Cauliflower ‘rice’ is a great side dish for the dinner table and while it takes a bit of prep work to make, it can be a great way to get some extra vitamins and minerals into your wee ones. Or if you need a more clever disguise, cauliflower can be used to create a tasty pizza base that your kids can top with tomato sauce and their favorite pizza toppings like cheese and pepperoni or ham and pineapple. A more straightforward approach is to whip up a batch of creamy, cheesy cauliflower soup or try adding some cauliflower into your mashed potatoes and topping with cheese and bacon.

Spaghetti Squash

A couple slides back we talked about the benefits of butternut squash and some clever ways to dress it up for your kids, but butternut isn’t the only squash that you can disguise as something else. Spaghetti squash is another fabulous fall veggie that you can take advantage of because of its unusual ability.

When cooked, the flesh of spaghetti squash pulls into long tender strands that are quite similar to spaghetti noodles. Since most kids like pasta, try swapping out the regular wheat noodles for a bowl of spaghetti squash with tomato sauce and mini meatballs. Top it off with some grated cheese and the kids might be able to tell the difference, but the taste will be so delicious that they won’t even care.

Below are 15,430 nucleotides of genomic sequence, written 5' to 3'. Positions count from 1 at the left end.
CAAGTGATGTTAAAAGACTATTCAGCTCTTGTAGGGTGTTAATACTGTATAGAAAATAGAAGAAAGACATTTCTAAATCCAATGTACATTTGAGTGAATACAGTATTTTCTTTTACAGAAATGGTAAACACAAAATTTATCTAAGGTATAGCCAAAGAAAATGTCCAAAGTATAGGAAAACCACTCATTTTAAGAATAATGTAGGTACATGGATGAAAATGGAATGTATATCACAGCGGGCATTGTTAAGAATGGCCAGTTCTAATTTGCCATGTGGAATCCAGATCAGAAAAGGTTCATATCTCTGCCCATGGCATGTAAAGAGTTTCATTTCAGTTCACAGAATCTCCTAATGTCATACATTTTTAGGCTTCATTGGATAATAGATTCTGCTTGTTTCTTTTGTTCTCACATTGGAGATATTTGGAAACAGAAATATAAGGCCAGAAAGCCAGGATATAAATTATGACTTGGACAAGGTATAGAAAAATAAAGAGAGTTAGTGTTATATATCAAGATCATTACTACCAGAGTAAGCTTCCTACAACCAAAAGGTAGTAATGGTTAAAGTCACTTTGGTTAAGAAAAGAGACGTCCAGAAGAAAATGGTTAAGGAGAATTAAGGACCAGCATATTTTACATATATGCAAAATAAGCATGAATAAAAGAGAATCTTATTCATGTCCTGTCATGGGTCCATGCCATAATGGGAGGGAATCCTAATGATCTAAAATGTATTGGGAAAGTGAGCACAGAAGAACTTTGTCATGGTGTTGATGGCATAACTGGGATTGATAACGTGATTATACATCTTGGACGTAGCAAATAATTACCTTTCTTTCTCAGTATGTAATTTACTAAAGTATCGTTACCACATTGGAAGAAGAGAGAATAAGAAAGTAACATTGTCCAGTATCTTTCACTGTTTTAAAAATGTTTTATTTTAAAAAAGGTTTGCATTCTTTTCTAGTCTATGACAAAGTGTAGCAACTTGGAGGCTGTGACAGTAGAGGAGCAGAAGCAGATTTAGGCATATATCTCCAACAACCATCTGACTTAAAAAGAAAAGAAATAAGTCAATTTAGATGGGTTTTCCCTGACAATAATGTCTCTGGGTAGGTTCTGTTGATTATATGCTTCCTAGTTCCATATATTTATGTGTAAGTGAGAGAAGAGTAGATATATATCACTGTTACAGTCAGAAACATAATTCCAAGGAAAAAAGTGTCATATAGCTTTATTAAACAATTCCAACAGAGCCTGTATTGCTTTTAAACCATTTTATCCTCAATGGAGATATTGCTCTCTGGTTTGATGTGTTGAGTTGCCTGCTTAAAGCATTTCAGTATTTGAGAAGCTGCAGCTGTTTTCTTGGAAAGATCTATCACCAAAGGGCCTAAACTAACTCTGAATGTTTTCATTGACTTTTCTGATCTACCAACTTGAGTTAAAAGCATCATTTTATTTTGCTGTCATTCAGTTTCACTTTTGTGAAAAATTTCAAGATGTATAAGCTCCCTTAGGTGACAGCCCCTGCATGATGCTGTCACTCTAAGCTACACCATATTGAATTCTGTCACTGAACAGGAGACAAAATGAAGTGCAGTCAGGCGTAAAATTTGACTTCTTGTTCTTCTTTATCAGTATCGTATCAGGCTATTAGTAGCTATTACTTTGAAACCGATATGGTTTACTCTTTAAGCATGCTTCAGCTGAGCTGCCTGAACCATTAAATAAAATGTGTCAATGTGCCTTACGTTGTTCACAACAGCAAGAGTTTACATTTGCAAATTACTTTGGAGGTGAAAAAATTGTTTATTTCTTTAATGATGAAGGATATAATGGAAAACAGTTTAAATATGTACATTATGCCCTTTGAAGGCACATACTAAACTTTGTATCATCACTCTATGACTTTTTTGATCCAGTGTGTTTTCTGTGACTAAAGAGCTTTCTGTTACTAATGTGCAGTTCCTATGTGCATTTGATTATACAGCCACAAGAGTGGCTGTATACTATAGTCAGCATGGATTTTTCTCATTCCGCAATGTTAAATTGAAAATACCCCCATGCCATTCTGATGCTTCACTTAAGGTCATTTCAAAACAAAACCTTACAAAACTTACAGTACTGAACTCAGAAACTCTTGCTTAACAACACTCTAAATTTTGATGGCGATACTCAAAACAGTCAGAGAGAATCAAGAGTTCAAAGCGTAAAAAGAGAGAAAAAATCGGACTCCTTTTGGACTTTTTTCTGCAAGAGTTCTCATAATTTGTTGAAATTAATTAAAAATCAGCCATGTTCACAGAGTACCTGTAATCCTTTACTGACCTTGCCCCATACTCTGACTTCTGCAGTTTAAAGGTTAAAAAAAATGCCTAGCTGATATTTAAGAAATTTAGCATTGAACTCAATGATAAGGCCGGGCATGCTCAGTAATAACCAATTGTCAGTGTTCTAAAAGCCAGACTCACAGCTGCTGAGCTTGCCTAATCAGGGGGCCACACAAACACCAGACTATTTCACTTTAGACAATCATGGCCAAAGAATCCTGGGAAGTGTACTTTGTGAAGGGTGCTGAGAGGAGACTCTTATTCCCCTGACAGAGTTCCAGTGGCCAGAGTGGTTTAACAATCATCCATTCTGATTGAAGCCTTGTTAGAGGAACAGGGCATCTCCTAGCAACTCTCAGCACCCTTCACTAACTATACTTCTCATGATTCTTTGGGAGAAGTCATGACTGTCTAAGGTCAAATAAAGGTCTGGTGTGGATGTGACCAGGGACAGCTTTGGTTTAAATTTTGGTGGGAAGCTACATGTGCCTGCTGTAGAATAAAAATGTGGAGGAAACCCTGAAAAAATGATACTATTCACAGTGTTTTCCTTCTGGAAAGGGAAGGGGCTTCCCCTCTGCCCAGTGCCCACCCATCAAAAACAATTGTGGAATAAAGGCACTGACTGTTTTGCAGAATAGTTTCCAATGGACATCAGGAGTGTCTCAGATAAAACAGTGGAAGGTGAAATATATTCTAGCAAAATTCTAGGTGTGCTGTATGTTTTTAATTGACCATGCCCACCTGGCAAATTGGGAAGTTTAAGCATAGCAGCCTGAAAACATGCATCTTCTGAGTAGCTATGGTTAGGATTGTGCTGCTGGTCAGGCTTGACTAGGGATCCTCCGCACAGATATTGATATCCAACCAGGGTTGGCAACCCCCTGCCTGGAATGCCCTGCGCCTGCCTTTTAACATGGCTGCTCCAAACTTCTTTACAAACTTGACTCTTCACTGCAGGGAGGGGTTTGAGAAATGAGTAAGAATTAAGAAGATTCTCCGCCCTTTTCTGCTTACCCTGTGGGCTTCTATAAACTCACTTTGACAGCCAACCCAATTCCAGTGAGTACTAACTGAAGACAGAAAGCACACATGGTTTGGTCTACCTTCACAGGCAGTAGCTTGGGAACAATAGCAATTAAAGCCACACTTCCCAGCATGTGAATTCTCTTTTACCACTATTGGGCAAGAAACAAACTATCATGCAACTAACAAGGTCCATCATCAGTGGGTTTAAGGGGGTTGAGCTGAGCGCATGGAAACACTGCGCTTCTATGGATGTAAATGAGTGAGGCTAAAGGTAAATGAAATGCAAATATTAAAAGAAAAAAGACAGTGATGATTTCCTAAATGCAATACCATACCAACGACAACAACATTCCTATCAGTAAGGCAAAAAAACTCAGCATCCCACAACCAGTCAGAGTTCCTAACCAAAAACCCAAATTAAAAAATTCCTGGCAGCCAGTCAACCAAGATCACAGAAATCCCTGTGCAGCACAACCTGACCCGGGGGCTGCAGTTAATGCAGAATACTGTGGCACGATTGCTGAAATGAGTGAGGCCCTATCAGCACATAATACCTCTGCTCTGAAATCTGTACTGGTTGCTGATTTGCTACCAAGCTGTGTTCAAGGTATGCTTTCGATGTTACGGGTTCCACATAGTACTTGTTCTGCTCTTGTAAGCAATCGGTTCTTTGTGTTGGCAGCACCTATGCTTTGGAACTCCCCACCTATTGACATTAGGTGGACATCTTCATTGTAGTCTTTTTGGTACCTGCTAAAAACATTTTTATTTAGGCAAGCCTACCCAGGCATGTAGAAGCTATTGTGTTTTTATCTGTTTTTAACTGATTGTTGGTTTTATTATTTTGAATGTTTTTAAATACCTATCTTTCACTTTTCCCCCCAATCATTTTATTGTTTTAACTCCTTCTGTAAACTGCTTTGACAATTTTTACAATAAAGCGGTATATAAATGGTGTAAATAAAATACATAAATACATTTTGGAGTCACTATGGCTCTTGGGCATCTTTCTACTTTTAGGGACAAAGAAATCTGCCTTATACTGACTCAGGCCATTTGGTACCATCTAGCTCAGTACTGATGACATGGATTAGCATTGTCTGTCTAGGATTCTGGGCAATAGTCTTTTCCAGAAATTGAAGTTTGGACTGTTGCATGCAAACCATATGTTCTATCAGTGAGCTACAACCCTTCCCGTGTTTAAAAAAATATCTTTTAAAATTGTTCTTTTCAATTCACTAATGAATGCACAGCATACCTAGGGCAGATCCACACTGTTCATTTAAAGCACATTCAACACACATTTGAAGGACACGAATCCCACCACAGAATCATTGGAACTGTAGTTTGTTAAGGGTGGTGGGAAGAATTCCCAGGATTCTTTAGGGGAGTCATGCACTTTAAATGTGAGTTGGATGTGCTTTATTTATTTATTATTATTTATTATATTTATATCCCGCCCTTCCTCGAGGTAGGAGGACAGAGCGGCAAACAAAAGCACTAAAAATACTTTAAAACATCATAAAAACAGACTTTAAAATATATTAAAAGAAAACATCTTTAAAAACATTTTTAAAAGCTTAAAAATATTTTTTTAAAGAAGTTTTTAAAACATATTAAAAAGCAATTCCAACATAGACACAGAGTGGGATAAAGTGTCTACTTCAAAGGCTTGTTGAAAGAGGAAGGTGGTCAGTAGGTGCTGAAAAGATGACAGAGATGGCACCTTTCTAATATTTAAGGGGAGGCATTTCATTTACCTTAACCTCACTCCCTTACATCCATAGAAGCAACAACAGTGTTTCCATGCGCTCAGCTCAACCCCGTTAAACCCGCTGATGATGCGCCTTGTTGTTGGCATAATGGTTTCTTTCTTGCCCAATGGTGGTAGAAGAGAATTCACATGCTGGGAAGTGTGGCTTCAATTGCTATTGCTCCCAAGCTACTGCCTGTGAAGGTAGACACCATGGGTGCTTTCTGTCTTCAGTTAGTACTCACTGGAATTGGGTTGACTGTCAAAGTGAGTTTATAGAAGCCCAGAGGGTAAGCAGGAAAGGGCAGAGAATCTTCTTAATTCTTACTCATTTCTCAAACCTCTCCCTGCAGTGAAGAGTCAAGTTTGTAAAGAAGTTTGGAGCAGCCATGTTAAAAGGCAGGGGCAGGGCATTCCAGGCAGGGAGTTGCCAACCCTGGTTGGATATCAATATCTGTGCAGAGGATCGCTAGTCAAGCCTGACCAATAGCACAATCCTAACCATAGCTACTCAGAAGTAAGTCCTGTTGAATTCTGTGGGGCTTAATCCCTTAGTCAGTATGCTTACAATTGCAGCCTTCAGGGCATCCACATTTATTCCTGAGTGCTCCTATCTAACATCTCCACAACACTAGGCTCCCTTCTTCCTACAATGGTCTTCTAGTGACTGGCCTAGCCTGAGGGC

Technically, avocado may be a fruit, but there’s no denying the benefits of this glorious green wonder. Avocado is rich in healthy mono-unsaturated fatty acids as well as vitamin E, which can strengthen your kiddies’ immune systems. The creamy texture can be appealing, but some kids are instantly put off by anything green (green means healthy and healthy means yuck!) but avocado can be disguised in a few creative applications.

First, you can make them into a delicious creamy dip like guacamole, but keep the flavours simple for the kids. You can also use them to create a rich, creamy sauce to put on your kids favorite pasta, or if you need a better disguise, go the chocolate route. Avocado, cocoa powder and honey can be whipped in a food processor to make a delicious chocolate-avocado pudding full of vitamins and nutrients, but all your kids will see is a delicious, creamy chocolate dessert.


Julie Ching is a Registered Dietitian and Certified Diabetes Educator in Los Angeles. She decided to become a Dietitian after traveling through Europe, South America, and Asia and discovered a passion for food. She now works with people of all ages and varying disease states to improve their health. She is passionate about teaching people about nutrition so they can live their best life while still considering their cultural and socioeconomic backgrounds.